FSS's Complaint requests a declaration that its use of Menzel's photographs did not infringe on his copyrights, a declaration that the three-year statute of limitations bars Menzel from bringing copyright infringement claims, and an award of its reasonable costs and expenses, including attorney fees. Id. ¶ 24. In the Amended Answer and Counterclaims, Menzel raises twelve affirmative defenses, including an assertion that FSS fails to state a declaratory relief claim and that FSS's request for attorney fees is improper. FAAC, pg. 4 ¶ 1, pg. 6 ¶ 10. Menzel also asserts his own claims for copyright infringement and violation of the DMCA against FSS and additional unnamed counterdefendants. Id. , pg. 8 ¶ 6, pg. 10 ¶ 16, pg. 12 ¶ 27.

In its Motion to Dismiss Menzel's counterclaims, FSS argues that Menzel's claims are time-barred, that he fails to state a claim for copyright infringement, and that he fails to state a claim for violation of the DMCA. MTD 4, 6, 14. FSS also asserts that its use of Menzel's photographs is protected under the fair use doctrine as a matter of law. Id. 8. It also seeks to strike ten of Menzel's twelve affirmative defenses, contending that those defenses are redundant, impertinent, and that Menzel fails to plead sufficient facts. Mot. to Strike 1, 5 [Dkt. No. 23].



Under Federal Rule of Civil Procedure 12(b)(6), a district court must dismiss a complaint if it fails to state a claim upon which relief can be granted. The same standard applies when evaluating a motion to dismiss a counterclaim. Swingless Golf Club Corp. v. Taylor , 679 F. Supp. 2d 1060, 1066 (N.D. Cal. 2009). To survive a Rule 12(b)(6) motion to dismiss, the plaintiff must allege "enough facts to state a claim to relief that is plausible on its face." See Bell Atl. Corp. v. Twombly , 550 U.S. 544, 570, 127 S.Ct. 1955, 167 L.Ed.2d 929 (2007). A claim is facially plausible when the plaintiff pleads facts that "allow the court to draw the reasonable inference that the defendant is liable for the misconduct alleged." See Ashcroft v. Iqbal , 556 U.S. 662, 678, 129 S.Ct. 1937, 173 L.Ed.2d 868 (2009) (citation omitted). There must be "more than a sheer possibility that a defendant has acted unlawfully." Id. While courts do not require "heightened fact pleading of specifics," a plaintiff must allege facts sufficient to "raise a right to relief above the speculative level." See Twombly , 550 U.S. at 555, 570, 127 S.Ct. 1955.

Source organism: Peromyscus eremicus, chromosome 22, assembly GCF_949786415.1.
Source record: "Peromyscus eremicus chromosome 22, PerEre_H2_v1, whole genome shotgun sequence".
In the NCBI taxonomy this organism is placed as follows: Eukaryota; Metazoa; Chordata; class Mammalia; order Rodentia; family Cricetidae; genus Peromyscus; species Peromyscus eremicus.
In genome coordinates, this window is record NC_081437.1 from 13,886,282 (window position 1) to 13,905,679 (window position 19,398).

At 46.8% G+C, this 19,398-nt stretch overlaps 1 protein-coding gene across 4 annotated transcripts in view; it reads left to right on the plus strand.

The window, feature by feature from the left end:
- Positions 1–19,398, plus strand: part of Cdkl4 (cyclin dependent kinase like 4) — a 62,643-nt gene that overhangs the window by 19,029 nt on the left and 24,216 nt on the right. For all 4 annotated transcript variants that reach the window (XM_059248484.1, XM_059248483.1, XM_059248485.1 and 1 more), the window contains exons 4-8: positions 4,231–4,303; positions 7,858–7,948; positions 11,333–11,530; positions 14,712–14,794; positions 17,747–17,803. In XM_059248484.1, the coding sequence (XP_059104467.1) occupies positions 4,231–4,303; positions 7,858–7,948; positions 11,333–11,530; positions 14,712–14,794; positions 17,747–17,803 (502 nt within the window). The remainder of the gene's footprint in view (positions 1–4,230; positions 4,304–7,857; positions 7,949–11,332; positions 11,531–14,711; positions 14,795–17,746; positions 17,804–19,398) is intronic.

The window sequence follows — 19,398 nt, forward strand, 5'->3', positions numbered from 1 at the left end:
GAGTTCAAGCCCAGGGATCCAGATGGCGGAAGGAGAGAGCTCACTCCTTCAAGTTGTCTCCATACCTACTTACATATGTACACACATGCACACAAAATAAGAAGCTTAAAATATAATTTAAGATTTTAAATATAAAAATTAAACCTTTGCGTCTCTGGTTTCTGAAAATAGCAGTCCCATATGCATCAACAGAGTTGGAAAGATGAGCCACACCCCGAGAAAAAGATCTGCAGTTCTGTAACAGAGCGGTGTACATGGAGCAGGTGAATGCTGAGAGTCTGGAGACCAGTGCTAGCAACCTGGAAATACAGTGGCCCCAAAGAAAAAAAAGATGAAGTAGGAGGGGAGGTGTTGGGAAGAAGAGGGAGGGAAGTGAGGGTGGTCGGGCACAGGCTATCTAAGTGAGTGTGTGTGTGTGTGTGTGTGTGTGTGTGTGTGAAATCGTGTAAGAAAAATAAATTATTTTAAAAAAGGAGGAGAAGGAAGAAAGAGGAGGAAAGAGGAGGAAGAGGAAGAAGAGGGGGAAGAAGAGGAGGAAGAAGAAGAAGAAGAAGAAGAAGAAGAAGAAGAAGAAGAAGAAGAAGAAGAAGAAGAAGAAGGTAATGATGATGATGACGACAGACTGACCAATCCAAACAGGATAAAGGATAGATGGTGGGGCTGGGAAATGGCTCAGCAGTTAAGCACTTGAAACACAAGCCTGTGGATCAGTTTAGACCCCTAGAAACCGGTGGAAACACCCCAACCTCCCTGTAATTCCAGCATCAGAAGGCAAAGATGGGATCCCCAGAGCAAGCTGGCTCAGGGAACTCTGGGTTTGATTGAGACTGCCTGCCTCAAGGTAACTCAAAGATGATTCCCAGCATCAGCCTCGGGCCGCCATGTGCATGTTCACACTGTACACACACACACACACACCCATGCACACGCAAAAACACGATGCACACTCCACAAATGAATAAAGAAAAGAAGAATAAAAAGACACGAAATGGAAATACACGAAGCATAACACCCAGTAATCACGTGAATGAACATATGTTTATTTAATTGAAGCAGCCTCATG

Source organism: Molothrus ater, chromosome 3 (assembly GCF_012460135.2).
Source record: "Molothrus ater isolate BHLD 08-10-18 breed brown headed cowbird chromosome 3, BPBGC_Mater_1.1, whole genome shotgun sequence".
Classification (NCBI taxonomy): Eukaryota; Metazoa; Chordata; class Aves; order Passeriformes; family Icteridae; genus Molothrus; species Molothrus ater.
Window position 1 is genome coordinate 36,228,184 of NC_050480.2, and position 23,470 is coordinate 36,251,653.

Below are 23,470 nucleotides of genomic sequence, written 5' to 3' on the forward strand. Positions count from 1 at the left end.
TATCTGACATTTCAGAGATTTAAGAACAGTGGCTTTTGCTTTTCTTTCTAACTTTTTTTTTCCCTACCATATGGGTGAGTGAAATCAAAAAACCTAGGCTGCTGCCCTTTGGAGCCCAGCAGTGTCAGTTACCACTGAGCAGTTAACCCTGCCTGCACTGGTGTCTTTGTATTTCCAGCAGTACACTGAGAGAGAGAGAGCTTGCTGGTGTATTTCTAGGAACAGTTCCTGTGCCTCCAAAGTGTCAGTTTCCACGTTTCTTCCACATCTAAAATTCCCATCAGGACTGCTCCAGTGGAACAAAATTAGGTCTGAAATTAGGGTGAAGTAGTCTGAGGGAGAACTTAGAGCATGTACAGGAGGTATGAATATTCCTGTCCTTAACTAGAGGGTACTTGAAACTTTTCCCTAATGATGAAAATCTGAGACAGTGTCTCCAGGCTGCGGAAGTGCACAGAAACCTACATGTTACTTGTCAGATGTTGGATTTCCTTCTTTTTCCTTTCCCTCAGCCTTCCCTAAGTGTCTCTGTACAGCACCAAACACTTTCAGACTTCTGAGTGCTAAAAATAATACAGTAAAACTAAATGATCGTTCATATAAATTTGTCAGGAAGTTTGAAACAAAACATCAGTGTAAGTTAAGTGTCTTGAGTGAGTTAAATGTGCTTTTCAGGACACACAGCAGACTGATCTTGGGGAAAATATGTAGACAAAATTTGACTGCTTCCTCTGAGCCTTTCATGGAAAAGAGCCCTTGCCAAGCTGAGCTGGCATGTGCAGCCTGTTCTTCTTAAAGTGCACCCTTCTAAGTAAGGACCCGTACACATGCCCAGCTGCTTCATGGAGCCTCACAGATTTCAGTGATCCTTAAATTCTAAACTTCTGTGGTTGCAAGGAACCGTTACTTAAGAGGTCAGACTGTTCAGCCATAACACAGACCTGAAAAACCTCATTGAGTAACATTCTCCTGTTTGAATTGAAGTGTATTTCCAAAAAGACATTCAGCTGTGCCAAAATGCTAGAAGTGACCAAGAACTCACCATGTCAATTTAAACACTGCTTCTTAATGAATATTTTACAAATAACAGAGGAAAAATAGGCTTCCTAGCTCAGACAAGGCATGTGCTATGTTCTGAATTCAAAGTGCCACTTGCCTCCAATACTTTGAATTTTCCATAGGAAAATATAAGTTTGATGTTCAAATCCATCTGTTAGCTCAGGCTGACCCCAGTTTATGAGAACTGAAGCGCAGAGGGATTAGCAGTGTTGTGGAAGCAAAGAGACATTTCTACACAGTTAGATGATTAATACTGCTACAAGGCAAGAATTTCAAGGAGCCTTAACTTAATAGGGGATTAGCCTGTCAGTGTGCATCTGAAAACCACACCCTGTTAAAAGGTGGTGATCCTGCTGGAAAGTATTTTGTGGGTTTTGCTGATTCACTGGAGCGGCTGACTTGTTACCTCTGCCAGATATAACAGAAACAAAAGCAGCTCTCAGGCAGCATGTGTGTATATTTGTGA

In deciding whether the plaintiff has stated a claim upon which relief can be granted, the Court accepts the plaintiff's allegations as true and draws all reasonable inferences in favor of the plaintiff. See Usher v. City of Los Angeles , 828 F.2d 556, 561 (9th Cir. 1987). However, the court is not required to accept as true "allegations that are merely conclusory, unwarranted deductions of fact, or unreasonable inferences." See In re Gilead Scis. Sec. Litig. , 536 F.3d 1049, 1055 (9th Cir. 2008).